Most of what I read for pleasure is fiction, and almost all of that, for almost all of the time I have been an independent reader, has been detective stories of one sort or another.
But in the last few years, I have started to branch out a bit into reading non-fiction for pleasure. And there’s a sort of new genre I have come across – or at least new to me – of a weird sort of travelogue / nonfic hybrid. Nonfic authors essentially writing stories that happen to be true, but have the readability of fiction. And maybe also footnotes.
The first I really bumped into were Mary Roach. I can’t now remember why I started reading her, but her books are brilliant, about all sorts of unsavoury subjects. There’s Stiff, about cadavers (which I also talked about for Pod Delusion here) Bonk, about sex and Spook about scientific investigations into the afterlife – one I didn’t enjoy quite so much. In all of these, Roach travels about the globe, meets people and then writes about the journey and the discussions.
I suppose the king of all of this genre is probably Bill Bryson. For some reason I have resisted reading almost anything by him, although I did dip into A short history of almost everything on honeymoon and did rather enjoy Notes from a Small Island, in which Bryson travels around Britain, meets people and then writes about the journey and the discussions.
Then the latest discovery is Jon Ronson, of whom I had previously not heard, but someone (probably Kayray) tweeted about his book The Psychopath Test, and I, being for some reason at a low resistance (ie tired, under the influence) popped over to Amazon and bought it. Most weeks there are a scary flood of parcels coming through the letter box of things I only dimly remember buying. And there are now two versions of Mt Toberead – the Kindle version and the print version…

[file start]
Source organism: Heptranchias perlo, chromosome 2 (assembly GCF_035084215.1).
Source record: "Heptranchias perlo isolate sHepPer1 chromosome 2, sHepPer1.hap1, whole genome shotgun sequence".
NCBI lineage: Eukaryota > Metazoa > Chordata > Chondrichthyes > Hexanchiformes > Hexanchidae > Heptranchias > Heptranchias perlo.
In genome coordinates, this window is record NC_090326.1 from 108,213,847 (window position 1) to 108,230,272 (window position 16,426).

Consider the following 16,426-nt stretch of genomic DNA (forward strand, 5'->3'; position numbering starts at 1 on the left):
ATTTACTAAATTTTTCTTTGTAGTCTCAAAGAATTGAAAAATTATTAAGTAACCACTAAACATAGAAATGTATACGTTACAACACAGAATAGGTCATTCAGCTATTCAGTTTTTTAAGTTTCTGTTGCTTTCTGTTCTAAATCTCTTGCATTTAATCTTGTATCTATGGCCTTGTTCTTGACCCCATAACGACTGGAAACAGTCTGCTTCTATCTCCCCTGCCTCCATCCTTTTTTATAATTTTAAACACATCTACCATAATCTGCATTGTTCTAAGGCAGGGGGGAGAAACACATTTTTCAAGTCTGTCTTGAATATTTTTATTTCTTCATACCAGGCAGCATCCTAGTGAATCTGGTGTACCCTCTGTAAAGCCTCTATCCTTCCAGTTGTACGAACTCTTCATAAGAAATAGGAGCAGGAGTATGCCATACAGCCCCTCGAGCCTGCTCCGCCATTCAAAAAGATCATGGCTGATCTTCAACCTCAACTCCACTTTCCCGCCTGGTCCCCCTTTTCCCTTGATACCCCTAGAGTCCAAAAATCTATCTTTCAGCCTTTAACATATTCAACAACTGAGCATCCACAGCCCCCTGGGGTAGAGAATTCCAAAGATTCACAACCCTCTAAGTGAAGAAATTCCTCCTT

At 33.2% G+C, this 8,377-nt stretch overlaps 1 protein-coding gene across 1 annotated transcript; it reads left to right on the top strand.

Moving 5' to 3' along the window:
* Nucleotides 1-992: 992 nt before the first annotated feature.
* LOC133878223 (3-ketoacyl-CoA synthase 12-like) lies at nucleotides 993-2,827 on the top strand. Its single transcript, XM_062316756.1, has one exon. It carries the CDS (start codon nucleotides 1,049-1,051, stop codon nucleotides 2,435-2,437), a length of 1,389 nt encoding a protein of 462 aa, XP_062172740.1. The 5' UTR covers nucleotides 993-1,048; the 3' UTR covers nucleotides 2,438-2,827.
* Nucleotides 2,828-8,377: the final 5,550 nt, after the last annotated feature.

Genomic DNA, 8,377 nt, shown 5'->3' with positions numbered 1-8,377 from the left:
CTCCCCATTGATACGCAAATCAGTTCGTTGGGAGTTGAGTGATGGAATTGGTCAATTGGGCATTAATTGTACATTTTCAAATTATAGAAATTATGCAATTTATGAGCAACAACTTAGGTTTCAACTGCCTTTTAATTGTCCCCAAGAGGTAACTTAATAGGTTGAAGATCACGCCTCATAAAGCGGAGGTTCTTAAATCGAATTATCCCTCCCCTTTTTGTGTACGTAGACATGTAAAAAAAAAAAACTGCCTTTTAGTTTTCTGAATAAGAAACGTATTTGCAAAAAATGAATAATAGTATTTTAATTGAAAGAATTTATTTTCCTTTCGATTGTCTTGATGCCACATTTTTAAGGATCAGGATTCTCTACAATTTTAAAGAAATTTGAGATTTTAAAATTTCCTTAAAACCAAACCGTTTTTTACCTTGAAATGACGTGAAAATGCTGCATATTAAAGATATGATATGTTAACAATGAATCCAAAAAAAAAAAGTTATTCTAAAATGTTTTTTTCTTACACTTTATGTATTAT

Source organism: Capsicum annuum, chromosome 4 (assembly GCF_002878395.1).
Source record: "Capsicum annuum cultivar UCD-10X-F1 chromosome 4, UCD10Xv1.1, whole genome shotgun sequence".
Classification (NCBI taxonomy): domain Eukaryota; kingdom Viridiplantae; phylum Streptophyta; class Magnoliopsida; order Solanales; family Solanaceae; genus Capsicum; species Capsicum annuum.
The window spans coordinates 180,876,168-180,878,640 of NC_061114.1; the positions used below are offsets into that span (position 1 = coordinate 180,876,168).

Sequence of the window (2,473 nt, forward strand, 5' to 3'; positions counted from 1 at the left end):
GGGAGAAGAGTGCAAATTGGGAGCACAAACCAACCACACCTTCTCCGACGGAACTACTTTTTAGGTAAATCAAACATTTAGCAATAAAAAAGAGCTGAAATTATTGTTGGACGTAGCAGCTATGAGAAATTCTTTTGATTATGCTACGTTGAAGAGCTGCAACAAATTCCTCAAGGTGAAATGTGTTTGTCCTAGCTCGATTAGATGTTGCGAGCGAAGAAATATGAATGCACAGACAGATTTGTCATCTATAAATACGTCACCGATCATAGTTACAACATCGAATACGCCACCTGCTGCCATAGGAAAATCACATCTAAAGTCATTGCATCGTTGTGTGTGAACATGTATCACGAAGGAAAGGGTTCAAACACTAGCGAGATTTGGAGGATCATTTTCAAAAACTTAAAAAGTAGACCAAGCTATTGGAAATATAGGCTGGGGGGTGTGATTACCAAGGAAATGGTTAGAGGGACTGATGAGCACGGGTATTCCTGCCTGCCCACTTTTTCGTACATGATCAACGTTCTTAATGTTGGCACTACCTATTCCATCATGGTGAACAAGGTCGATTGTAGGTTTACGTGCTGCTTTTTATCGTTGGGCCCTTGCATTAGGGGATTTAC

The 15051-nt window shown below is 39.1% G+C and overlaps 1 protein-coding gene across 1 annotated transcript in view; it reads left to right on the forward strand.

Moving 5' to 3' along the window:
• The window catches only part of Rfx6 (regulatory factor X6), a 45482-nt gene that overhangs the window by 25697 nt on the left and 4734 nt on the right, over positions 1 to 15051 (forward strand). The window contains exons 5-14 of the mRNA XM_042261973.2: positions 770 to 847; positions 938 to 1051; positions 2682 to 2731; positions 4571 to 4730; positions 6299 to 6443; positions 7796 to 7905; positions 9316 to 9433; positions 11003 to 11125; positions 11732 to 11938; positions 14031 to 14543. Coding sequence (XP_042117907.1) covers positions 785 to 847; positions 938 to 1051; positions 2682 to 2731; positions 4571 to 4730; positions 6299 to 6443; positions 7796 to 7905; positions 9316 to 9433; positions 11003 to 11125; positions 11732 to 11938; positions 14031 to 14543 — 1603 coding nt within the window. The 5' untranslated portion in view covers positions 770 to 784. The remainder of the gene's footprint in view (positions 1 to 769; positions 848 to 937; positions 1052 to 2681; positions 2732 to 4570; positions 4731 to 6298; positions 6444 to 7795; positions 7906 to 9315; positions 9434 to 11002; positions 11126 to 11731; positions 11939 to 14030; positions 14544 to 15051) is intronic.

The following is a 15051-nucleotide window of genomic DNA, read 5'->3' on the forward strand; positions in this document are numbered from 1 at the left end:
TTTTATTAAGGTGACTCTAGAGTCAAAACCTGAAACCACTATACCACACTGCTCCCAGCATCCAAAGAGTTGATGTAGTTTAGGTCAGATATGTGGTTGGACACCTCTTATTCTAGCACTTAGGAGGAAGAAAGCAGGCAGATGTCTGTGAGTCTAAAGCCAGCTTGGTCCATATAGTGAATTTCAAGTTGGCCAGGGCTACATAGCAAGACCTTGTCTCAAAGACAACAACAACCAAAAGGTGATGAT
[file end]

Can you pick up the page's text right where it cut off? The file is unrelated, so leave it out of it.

Whilst on holiday, a brief moment of time away from our wonderful hosts while he wired his new sound system and she showed P around the garden and got him to take cuttings, left me alone in my room with my book for a few hours. So far, so good, and so I turned to Jon Ronson. And finished it in two sittings – three hours then and a few more on the return ferry from France.
It’s a book in which Jon Ronson travels around the world, meets people including psychopaths and mental health professionals, and then writes about the journey and the discussions. It’s fascinating and worrying, takes in the corporate world, Scientologists and Broadmoor. And eminently readable. So, at the end of the book, when the Kindle automatically suggested I might like also to read the Men Who Stare At Goats, I added that to the mountain.